Being a powerful white man is nothing like being an undocumented immigrant girl

Jennifer Finney Boylan wants to immigrate to women’s country — trouble is, there’s no such thing.


Jennifer Finney Boylan is a white, heterosexual man who married a woman and fathered children with her, but argues otherwise.

These days, some people have such a fleeting grasp of the reality of womanhood that they believe a name change and stereotypically girly clothing changes biological sex. Some even think my first sentence is a violent hate crime, regardless of its material truth.

In his recent editorial, “Is Being Trans Like Being An Immigrant?” Boylan — a white person with a very high-profile job, powerful celebrity friends and political connections — compared himself to a young girl of colour and to mistreated, undocumented immigrants. He also linked to an article calling women’s rights campaigners “TERFs,” a slur often accompanied by threats of rape, death, or encouragement to commit suicide.

Powerful men contend that when women like me attempt to describe what gender warriors are doing, it constitutes actual violence. This claim often happens following accusations, smears, threats, and insults. Still, we persist.

Boylan compares questioning Sarah McBride, the National Press Secretary for the Human Rights Campaign (HRC), about his promotion of child transition and the legal erasure of women, under the guise of “trans rights,” to the wrongful detention of a nine-year-old girl on the basis of her ethnicity. Does McBride — another powerful man — care about 13-year-old girls who get their healthy breasts cut off, because they’ve been told they must do this in order to become the “men” they truly are? Does he care about the 14-year-old girls being thrown into chemically-induced menopause, due to being put on synthetic testosterone? Does McBride (who, as a spokesperson for the country’s largest LGBTQ advocacy organization, is also supposed to represent lesbians) speak out on behalf of homosexual women who are targeted for harassment by straight men who, thanks to gender identity ideology, insist they are the real lesbians?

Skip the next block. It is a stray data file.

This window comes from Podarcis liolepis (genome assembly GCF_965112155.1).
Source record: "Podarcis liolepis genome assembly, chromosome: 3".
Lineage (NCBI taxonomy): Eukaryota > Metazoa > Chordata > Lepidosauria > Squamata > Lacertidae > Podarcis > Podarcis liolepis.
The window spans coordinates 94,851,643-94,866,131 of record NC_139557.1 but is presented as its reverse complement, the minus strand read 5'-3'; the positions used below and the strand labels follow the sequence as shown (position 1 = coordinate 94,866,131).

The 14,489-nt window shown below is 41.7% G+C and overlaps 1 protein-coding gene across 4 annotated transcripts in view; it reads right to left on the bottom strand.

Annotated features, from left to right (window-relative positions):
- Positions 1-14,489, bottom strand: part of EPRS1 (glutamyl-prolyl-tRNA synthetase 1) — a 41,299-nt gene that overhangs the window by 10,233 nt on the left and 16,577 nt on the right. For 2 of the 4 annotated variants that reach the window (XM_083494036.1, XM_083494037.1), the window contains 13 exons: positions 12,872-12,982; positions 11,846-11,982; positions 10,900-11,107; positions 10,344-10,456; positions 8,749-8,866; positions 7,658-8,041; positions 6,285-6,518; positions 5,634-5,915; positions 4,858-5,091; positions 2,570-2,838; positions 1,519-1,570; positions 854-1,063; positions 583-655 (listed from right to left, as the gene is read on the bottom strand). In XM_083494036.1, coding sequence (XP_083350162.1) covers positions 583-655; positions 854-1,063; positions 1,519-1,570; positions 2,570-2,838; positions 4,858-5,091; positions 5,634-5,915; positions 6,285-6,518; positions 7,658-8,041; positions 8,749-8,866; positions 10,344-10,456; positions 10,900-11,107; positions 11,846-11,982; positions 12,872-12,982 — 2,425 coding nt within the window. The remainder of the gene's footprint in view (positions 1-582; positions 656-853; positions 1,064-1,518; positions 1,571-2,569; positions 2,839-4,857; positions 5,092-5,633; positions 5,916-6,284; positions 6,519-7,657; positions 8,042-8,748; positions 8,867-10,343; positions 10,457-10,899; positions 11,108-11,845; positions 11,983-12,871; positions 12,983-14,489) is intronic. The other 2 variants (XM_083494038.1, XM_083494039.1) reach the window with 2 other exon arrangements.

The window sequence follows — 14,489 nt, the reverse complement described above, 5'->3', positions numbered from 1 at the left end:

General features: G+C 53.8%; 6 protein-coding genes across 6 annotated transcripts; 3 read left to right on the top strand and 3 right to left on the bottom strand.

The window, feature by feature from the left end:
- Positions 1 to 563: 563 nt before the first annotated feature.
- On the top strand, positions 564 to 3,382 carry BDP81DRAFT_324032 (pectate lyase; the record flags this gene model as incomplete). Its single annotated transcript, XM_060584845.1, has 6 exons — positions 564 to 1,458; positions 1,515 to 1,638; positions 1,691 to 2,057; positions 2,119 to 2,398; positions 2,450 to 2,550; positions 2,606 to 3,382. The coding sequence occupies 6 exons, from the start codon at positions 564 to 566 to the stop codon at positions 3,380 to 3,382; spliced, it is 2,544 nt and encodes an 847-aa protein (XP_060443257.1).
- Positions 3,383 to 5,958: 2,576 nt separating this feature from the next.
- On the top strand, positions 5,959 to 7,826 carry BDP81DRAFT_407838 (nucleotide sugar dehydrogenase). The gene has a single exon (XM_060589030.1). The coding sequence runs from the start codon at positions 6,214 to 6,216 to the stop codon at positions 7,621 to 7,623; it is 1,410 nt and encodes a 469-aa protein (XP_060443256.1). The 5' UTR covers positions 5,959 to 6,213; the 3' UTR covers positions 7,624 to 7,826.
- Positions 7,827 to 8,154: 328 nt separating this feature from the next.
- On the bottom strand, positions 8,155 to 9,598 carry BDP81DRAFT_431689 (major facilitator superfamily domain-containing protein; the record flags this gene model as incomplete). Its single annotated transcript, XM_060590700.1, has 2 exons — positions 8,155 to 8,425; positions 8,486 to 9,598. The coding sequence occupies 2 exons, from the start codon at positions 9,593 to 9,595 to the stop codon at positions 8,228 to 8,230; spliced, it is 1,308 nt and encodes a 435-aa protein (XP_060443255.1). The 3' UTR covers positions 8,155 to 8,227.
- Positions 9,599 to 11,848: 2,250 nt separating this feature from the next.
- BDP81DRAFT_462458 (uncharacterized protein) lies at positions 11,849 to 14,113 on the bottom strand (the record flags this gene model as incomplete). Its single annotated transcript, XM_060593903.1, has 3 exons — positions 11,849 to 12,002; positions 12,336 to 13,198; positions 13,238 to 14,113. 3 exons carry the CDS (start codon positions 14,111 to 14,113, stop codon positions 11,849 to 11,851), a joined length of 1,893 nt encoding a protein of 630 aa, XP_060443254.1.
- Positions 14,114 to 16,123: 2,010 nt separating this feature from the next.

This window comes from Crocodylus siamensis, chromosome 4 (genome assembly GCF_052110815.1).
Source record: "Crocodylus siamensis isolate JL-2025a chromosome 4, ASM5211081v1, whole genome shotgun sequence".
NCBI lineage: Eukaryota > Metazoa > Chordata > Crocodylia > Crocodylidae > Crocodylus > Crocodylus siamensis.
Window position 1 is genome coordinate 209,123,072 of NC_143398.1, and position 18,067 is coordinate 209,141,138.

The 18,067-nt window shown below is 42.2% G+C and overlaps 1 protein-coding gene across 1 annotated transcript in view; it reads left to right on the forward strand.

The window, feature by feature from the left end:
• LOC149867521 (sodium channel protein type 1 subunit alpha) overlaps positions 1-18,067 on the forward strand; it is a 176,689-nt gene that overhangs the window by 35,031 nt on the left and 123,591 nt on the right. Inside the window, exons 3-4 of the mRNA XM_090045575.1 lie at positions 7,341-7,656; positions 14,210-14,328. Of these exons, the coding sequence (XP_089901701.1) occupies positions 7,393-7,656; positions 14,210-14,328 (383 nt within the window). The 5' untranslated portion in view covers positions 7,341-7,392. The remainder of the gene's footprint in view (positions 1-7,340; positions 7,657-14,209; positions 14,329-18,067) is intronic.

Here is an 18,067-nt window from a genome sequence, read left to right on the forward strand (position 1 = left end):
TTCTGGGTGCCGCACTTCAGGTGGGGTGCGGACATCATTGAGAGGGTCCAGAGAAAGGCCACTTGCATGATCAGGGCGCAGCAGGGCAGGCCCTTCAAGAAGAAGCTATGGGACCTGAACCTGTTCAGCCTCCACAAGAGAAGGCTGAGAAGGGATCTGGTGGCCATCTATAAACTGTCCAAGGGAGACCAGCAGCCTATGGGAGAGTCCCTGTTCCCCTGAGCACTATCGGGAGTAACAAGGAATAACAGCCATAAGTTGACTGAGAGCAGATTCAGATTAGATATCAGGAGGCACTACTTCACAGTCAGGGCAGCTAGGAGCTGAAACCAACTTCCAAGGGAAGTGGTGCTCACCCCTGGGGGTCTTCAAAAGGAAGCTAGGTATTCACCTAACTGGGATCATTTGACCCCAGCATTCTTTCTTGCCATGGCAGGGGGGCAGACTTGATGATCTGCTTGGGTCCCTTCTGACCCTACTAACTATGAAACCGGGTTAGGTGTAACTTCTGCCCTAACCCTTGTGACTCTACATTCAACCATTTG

When women’s rights campaigners, Posie Parker and Julia Long, asked McBride about all this, I was waiting down the hall. I was there to accompany them on their visits with congressional staff to talk about the harms of gender identity. We don’t know what McBride thinks of the issues and concerns Parker and Long brought up on January 30, because he turned his back on them and said nothing.

A video documents the HRC’s own visits with members of Congress that day, where McBride and several members of the House organized a panel and photo opportunity with parents who believe their children are transgender, in order to lobby for the transition of very young children. My hope for such children (who play with the “wrong” toys, like the “wrong” clothes, or have the “wrong” friends) is that adults would leave them in peace to explore their interests, and protect them from the kind of bullying that says there are right ways to be a boy or girl, instead of filling their heads with dangerous fairy tales about being in the “wrong” body.

Humans can’t change sex. No one’s body is wrong. And, the good news is, we really don’t have to conform to sex stereotypes.

Boys don’t need to call themselves girls if they want to wear dresses. Girls don’t need to call themselves boys if they want to play paleontologist. These are not medical conditions and they do not require treatment. Certainly, such children don’t need to be chemically sterilized before they’re eligible for a learners permit, which is the option McBride and HRC helpfully advocate for children who persist in being quirky.

Boylan says women like me, Parker, and Long dehumanize him — that we see men like him as “not people,” or as “animals.” This is not true. What we think is that Boylan is a man. And if he thinks that being known as a man is dehumanizing, that is quite a harsh view of men. I personally believe men are perfectly capable of humanity.

Boylan writes that, for him, “BoyLand… always felt like a foreign place.” So he immigrated. “In 2000,” Boylan writes, “I finally got my green card.”

But as for immigrating to women’s country, we don’t have one, as many of us have noted with chagrin. Thanks to organizations like HRC, we can’t even have music festivals to ourselves.

Some poor aggrieved man always wants in.

Metaphors aside, what Boylan wants deep down — to be viewed and “accepted” as a woman — isn’t in anyone’s power to grant. Wherever he goes, he brings the man that he is. He can have as many documents misstating his biological sex as he wants, but he will always be male.

And that’s okay. As Mr. Rogers said, people will like you just the way you are.

Natasha Chart
Natasha Chart

Natasha Chart is an online organizer and feminist living in the United States. She does not recant her heresy.

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